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The DARPA FORESTER is a technology development program sponsored jointly by the Defense Advanced Research Projects Agency (DARPA) and the U.S. Army intended to produce an advanced airborne UHF radar system that can track personnel and vehicles on the ground when they are hidden by foliage. FORESTER is an acronym for FOPEN Reconnaissance, Surveillance, Tracking and Engagement Radar (FOPEN itself is an acronym for FOliage PENetration).[1]


The FORESTER is a GMTI radar system with a resolution of 6 meters[2] that is mounted inside a 21.5-foot (6.6 m) long pod and designed to be carried under an A160 Hummingbird helicopter unmanned aerial vehicle (UAV).[3] The system is able to detect vehicles and walking soldiers underneath tree cover from a distance of 30 miles (48 km), giving battle planners the ability to detect potential ambushes. The pod is designed to swivel from its stowed in-line position 90 degrees to its deployed position. From a helicopter UAV hovering at 20,000 feet (6,100 m), FORESTER can cover a 155-square-mile (400 km2) area.[4]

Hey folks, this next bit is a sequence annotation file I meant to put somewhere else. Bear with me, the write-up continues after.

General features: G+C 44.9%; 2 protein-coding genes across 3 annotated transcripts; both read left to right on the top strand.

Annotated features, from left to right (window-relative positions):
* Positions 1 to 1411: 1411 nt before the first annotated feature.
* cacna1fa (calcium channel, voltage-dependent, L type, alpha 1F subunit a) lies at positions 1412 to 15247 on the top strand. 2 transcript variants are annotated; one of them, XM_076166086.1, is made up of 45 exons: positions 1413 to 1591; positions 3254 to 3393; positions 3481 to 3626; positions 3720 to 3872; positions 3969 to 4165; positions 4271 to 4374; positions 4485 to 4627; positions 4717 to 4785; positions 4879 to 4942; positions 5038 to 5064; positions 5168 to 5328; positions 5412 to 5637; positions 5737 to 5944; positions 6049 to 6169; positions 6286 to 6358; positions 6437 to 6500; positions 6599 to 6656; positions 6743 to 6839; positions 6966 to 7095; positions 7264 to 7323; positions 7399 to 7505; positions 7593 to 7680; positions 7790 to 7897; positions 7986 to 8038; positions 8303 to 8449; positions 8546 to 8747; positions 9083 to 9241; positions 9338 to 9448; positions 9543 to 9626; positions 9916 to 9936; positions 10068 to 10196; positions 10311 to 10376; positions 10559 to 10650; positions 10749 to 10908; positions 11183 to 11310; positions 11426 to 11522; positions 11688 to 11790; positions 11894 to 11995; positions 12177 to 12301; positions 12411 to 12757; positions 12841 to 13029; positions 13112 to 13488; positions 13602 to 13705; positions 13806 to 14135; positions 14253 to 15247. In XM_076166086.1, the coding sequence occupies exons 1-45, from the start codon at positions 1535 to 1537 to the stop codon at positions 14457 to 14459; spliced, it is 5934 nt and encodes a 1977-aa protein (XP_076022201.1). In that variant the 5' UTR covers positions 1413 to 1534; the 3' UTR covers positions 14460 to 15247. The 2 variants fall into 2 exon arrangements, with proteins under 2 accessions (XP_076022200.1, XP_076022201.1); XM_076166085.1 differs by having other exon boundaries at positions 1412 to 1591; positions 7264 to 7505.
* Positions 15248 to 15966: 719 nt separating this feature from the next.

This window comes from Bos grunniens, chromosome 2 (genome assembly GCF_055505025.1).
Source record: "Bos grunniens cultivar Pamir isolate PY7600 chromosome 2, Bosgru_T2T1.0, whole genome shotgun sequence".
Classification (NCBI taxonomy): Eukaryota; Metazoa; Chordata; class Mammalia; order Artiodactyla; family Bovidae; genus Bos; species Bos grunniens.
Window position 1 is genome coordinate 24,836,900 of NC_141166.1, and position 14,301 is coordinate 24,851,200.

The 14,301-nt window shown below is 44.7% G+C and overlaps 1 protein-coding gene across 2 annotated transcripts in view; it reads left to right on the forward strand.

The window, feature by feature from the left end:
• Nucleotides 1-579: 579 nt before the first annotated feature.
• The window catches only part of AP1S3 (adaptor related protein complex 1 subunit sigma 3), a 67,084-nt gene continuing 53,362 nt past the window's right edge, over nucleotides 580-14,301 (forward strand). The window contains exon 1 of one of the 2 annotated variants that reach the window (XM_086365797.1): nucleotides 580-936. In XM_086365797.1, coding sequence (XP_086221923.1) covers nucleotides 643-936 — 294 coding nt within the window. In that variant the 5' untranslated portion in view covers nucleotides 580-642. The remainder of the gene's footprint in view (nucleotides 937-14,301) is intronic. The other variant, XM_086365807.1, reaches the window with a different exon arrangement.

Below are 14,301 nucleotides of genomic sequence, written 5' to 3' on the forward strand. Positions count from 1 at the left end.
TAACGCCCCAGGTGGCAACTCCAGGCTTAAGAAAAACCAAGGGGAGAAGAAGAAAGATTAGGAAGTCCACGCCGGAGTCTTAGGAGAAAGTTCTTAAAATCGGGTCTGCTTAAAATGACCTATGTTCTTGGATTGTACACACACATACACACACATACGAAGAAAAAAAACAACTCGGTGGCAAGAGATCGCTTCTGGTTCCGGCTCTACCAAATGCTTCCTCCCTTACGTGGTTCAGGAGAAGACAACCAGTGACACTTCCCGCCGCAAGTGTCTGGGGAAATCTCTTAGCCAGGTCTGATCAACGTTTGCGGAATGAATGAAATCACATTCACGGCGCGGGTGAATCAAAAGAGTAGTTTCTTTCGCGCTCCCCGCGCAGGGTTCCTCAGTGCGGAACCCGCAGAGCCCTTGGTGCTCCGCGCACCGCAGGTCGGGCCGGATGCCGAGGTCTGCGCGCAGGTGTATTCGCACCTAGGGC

According to FORESTER program manager Lyndall Beamer, "Employing the sensor system on the DARPA/U.S. Army A160 Hummingbird unmanned aerial vehicle [UAV] helicopter or other suitable platform will provide a robust, wide-area, all-weather, standoff capability."[2]

Cost is anticipated to run US$2.5 million per unit, with a production goal of US$1 million per unit in quantities of 50 or more.[2]


The FORESTER program is being managed by DARPA's Information Innovation Office (I2O), and the hardware is manufactured for DARPA by SRC at their Syracuse, NY, headquarters. The initial prototype for the FORESTER was flight tested using a UH-60 Blackhawk helicopter[4] because the A160 had not yet completed its Phase 1 flight test program. Test flights with the A160 began in August 2008.[4]


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